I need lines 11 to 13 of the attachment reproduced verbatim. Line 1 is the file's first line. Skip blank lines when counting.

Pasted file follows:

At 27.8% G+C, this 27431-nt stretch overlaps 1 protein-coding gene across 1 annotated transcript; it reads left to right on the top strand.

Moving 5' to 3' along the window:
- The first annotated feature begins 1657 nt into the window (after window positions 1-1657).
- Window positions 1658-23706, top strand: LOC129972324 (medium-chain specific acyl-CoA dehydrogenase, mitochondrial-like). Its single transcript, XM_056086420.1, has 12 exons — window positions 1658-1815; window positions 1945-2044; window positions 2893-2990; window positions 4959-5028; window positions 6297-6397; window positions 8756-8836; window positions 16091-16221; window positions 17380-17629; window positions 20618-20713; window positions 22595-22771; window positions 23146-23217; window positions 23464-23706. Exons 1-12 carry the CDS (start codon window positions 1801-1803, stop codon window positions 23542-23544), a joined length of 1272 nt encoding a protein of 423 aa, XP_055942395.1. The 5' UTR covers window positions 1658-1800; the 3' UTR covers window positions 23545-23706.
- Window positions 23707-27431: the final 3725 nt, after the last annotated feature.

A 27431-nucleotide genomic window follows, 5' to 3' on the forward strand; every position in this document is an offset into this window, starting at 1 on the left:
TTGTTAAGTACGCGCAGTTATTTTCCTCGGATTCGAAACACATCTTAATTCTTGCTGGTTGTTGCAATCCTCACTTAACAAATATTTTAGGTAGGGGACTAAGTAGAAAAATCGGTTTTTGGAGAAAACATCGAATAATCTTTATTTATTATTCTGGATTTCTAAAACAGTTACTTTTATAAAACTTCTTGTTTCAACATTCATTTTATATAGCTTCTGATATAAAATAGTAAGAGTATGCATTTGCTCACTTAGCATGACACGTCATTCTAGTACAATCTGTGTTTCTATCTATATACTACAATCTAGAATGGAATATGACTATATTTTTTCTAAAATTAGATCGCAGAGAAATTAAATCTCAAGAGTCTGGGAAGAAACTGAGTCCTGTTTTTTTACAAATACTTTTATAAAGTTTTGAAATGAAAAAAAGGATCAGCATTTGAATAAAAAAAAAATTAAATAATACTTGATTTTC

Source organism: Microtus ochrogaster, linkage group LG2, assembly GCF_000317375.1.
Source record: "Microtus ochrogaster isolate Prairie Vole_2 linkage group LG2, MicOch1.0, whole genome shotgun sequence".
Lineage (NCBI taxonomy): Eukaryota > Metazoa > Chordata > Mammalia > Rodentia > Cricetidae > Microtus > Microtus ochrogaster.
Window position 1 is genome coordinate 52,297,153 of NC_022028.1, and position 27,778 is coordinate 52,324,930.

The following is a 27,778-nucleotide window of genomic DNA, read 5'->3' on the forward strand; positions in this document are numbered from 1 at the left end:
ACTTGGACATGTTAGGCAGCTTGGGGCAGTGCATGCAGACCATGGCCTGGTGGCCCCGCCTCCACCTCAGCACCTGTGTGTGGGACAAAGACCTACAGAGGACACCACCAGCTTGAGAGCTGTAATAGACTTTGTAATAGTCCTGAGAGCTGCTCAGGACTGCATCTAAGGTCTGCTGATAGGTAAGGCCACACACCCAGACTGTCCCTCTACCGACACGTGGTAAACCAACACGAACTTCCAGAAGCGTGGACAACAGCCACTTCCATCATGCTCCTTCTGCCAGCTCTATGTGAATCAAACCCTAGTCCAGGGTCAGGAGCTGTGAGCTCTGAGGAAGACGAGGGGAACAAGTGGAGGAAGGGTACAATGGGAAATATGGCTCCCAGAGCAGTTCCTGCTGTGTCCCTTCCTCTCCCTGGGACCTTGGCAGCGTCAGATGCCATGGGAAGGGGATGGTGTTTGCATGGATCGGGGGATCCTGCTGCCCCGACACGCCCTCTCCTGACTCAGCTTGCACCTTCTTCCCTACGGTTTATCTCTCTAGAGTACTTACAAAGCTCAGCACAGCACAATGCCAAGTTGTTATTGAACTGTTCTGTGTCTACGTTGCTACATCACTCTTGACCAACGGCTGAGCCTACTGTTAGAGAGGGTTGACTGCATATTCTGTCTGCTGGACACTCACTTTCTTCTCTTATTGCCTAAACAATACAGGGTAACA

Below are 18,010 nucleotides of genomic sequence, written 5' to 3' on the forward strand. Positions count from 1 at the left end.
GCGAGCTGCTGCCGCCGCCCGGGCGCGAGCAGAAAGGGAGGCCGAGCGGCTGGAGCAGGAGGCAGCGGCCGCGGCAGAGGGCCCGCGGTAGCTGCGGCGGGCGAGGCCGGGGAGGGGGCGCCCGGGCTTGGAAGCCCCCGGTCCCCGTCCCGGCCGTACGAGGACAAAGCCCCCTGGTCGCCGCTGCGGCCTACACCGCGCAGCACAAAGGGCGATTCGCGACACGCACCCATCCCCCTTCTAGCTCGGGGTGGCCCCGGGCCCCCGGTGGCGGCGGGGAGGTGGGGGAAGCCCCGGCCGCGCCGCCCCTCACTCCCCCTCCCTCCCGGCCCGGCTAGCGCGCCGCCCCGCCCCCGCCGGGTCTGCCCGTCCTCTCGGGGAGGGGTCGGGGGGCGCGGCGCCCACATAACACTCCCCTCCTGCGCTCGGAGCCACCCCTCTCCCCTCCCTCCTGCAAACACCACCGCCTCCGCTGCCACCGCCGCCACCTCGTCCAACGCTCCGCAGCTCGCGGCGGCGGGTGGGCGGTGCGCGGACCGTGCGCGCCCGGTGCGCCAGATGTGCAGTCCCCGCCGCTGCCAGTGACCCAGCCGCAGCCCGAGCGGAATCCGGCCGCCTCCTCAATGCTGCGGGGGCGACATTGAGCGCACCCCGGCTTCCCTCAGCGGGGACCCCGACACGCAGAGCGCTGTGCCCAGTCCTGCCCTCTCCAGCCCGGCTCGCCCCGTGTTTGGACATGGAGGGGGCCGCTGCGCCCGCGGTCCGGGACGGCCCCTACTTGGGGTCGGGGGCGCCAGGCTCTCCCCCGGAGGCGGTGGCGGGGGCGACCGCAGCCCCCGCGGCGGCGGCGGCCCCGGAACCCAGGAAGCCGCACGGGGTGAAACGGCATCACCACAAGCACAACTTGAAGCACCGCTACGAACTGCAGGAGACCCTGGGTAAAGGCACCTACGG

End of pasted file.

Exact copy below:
Window position 1 is genome coordinate 52,297,153 of NC_022028.1, and position 27,778 is coordinate 52,324,930.

The following is a 27,778-nucleotide window of genomic DNA, read 5'->3' on the forward strand; positions in this document are numbered from 1 at the left end:
ACTTGGACATGTTAGGCAGCTTGGGGCAGTGCATGCAGACCATGGCCTGGTGGCCCCGCCTCCACCTCAGCACCTGTGTGTGGGACAAAGACCTACAGAGGACACCACCAGCTTGAGAGCTGTAATAGACTTTGTAATAGTCCTGAGAGCTGCTCAGGACTGCATCTAAGGTCTGCTGATAGGTAAGGCCACACACCCAGACTGTCCCTCTACCGACACGTGGTAAACCAACACGAACTTCCAGAAGCGTGGACAACAGCCACTTCCATCATGCTCCTTCTGCCAGCTCTATGTGAATCAAACCCTAGTCCAGGGTCAGGAGCTGTGAGCTCTGAGGAAGACGAGGGGAACAAGTGGAGGAAGGGTACAATGGGAAATATGGCTCCCAGAGCAGTTCCTGCTGTGTCCCTTCCTCTCCCTGGGACCTTGGCAGCGTCAGATGCCATGGGAAGGGGATGGTGTTTGCATGGATCGGGGGATCCTGCTGCCCCGACACGCCCTCTCCTGACTCAGCTTGCACCTTCTTCCCTACGGTTTATCTCTCTAGAGTACTTACAAAGCTCAGCACAGCACAATGCCAAGTTGTTATTGAACTGTTCTGTGTCTACGTTGCTACATCACTCTTGACCAACGGCTGAGCCTACTGTTAGAGAGGGTTGACTGCATATTCTGTCTGCTGGACACTCACTTTCTTCTCTTATTGCCTAAACAATACAGGGTAACA